Last month, the National Labor Relations Board finally passed the long-threatened new regulations that provide for snap union elections, an attempt by the Obama administration to revitalize private sector unions. Not only do the new NLRB regulations force employers to cough up private data on employees, it also hamstrings them from presenting a competing case or even getting counsel involved in the matter. The NLRB and the administration have argued that the new rules are necessary to keep workers’ rights from infringement, and that it presents no significant burden on employers.
At least, that’s what they’ve argued in public. In a more private mode of communication, the NLRB has found it necessary to ask their own staff to, pretty please with sugar on top, not rob or “harass” employees who may not want to sign up for union representation. IJ Review reported on the memo Monday:
NLRB General Counsel Richard F. Griffin Jr. penned the memo in April to the regional directors, resident officers, and officers-in-charge, instructing them to not use voter list information for personal gain. It reads, in part:
“Some examples of violations of this restriction are (1) selling the list to telemarketers, (2) providing it to a political campaign, or (3) using the list to harass, coerce, or rob employees.” …
“The final rule specifically provides that parties shall not use the voter list for purposes other than the representation proceeding, Board proceedings arising from it, and related matters.”
At first blush, this appeared aimed at the unions. Not so, however; it’s a warning to NLRB officials who work disputes in these cases. It’s a little disconcerting to find that such a warning would be necessary at all, especially to people whose job it is to enforce the law.
The pertinent issue here probably isn’t robbery, though. It’s section (2) of the warning, which forbids the political use of the data that employers must now provide to unions. Are the unions also forbidden from using those disclosures to convert to political gain outside the parameters of organizing elections? Or is that just applicable to government bureaucrats in a Logan Act sense? Don’t bet on unions abiding by that restriction either way. It’s a windfall for the unions’ political allies, and employees have no choice but to have that information pulled out of their HR files now.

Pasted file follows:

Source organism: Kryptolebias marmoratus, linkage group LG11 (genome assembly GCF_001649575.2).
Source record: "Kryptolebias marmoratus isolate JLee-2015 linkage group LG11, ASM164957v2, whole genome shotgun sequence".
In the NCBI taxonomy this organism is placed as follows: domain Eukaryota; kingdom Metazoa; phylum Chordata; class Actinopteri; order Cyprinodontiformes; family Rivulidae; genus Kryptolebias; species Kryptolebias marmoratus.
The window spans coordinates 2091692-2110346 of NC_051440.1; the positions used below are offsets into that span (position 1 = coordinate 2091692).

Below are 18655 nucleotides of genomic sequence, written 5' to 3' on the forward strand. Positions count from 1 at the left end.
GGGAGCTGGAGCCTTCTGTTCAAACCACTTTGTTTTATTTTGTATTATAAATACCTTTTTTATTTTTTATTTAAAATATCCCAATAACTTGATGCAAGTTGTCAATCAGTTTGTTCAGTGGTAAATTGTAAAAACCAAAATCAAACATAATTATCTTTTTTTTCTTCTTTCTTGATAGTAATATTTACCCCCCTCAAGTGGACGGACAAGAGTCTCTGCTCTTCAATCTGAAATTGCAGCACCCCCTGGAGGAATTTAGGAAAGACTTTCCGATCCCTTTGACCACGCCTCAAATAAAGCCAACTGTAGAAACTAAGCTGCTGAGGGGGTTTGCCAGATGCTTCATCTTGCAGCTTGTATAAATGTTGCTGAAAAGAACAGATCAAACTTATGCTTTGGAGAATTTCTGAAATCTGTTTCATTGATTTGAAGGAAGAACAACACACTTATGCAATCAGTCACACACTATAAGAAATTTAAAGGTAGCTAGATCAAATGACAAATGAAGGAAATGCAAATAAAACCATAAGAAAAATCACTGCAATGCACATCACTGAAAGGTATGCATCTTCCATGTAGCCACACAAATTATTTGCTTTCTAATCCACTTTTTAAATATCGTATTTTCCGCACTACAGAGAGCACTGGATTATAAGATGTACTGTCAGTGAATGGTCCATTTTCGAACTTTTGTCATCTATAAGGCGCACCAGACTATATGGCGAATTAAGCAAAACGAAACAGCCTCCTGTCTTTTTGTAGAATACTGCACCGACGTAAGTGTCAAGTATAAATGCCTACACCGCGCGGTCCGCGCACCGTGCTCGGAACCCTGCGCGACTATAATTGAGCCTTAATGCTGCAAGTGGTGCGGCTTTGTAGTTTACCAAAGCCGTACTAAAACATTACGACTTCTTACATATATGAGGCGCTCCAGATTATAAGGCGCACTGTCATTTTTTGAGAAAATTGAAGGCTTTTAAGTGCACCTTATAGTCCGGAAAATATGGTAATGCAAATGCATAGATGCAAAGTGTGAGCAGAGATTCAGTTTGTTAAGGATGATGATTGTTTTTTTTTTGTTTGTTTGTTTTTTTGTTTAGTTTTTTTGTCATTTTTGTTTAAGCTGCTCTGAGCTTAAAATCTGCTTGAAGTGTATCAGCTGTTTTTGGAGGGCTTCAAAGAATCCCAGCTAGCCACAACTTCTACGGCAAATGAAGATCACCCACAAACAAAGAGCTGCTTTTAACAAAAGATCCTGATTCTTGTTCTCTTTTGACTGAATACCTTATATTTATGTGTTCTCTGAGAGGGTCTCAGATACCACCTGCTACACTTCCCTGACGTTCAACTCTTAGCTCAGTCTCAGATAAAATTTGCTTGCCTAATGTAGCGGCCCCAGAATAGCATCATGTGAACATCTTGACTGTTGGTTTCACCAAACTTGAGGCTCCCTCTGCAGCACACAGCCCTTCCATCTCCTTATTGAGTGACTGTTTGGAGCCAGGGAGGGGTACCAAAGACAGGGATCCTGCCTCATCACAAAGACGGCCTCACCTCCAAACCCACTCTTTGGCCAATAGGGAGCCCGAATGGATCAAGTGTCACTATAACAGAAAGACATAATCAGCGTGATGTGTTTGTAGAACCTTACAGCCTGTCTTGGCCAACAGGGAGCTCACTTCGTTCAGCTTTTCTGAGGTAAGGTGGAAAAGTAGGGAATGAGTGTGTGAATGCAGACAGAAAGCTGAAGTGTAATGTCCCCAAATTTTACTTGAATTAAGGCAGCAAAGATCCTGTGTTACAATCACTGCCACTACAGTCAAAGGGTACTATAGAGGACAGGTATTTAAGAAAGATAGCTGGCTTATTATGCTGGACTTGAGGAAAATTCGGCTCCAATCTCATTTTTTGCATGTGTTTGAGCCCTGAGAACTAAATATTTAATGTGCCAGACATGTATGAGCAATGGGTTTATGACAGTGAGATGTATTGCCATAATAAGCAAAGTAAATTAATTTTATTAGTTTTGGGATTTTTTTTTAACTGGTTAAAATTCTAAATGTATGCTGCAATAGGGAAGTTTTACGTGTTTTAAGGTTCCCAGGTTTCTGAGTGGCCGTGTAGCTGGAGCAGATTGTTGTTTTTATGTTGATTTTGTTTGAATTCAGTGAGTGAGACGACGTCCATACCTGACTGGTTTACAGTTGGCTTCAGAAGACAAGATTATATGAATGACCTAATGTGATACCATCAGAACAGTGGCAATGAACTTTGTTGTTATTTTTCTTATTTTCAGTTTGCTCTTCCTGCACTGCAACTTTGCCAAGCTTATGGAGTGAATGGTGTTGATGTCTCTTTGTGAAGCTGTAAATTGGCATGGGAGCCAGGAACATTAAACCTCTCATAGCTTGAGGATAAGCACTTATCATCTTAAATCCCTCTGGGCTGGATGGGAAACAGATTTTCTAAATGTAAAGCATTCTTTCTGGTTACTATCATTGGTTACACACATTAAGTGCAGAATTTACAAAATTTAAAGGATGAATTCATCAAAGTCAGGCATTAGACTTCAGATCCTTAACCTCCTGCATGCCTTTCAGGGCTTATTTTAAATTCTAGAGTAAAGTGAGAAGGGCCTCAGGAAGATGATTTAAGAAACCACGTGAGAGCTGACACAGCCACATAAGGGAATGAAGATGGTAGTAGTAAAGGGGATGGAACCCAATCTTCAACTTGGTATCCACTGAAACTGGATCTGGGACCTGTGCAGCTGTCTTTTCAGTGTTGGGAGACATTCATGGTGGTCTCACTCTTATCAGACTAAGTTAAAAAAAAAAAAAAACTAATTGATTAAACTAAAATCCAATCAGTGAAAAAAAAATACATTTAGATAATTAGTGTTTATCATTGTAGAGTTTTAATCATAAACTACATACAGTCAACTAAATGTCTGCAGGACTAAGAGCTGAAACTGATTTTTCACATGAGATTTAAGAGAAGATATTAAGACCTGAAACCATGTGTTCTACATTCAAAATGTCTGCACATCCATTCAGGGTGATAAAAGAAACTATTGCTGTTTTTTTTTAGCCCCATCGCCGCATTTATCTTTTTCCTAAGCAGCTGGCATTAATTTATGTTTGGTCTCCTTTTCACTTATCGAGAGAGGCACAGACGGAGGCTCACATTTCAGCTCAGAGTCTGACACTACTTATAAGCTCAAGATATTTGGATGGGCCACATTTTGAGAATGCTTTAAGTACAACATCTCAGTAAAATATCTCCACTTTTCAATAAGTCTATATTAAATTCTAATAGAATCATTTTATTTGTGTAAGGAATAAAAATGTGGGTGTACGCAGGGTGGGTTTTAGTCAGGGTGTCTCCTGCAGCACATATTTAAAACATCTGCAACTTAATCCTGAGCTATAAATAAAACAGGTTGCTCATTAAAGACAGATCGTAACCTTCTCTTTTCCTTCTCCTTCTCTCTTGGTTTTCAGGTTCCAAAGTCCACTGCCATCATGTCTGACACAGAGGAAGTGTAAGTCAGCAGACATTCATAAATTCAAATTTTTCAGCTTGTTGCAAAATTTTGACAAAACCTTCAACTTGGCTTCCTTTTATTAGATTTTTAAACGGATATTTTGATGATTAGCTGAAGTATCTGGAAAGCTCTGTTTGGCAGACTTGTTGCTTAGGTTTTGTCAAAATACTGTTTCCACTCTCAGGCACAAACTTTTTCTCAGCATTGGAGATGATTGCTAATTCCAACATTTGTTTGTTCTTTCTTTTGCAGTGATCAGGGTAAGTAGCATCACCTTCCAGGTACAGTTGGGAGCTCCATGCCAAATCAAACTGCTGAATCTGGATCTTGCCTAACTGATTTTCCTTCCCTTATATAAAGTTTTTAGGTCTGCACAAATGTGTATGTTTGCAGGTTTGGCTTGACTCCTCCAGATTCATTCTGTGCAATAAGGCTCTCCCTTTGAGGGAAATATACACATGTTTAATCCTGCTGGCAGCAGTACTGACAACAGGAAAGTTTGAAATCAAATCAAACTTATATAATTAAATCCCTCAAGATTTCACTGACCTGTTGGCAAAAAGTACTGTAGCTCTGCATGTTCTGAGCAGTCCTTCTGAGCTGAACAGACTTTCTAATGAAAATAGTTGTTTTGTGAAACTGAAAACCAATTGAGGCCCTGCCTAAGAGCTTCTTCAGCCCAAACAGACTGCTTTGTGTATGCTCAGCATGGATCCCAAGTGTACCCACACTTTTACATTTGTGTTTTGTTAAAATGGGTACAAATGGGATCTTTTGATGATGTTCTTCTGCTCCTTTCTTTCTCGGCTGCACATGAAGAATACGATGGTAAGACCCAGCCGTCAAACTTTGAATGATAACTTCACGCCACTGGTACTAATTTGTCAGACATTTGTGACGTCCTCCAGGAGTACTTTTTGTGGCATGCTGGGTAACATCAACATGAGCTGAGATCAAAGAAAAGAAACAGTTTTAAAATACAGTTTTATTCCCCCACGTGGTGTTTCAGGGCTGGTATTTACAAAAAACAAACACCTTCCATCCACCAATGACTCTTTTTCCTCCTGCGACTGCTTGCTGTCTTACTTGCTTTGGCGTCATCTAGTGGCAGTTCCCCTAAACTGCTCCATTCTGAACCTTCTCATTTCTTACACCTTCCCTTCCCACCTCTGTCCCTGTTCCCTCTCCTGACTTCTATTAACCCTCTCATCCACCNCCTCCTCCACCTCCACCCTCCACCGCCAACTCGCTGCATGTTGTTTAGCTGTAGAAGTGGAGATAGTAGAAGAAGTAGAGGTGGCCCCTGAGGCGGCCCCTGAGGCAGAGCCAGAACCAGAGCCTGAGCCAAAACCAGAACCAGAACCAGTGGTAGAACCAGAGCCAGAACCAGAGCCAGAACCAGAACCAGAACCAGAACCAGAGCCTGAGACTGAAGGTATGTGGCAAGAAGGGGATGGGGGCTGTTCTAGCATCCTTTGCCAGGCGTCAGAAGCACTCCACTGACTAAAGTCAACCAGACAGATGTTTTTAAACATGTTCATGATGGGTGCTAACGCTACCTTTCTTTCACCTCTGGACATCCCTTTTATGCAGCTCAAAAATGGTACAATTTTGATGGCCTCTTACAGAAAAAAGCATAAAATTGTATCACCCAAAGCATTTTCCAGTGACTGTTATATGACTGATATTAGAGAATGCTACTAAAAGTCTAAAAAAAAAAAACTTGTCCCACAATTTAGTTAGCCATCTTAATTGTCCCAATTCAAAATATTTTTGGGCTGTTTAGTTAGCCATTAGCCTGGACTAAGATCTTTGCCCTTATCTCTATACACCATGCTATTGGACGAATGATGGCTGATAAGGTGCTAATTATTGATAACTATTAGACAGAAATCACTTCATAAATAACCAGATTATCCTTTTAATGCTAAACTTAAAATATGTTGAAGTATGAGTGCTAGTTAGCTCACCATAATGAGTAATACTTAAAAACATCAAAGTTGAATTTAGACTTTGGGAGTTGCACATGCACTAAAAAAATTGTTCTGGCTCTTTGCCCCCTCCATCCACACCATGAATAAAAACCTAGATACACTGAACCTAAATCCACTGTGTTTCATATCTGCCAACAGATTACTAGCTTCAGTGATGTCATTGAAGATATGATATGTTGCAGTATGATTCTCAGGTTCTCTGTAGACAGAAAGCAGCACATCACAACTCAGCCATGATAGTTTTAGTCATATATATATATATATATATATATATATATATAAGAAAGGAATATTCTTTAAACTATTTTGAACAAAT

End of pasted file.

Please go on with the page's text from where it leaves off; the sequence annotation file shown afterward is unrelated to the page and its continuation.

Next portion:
Workforce Fairness wants the NLRB to overturn its new regulations, but there’s not much chance of that happening. They produced this video a couple of weeks ago explaining the consequences of the changes:
Under these rules, literally no one who works for another company has any expectation of privacy any longer. Let that thought sink in for a while — and then remember that elections have consequences. The only way to reverse this is to have a change of party in the White House, with a President who appoints NLRB officials who are more concerned with privacy than with enriching their allies in the labor movement.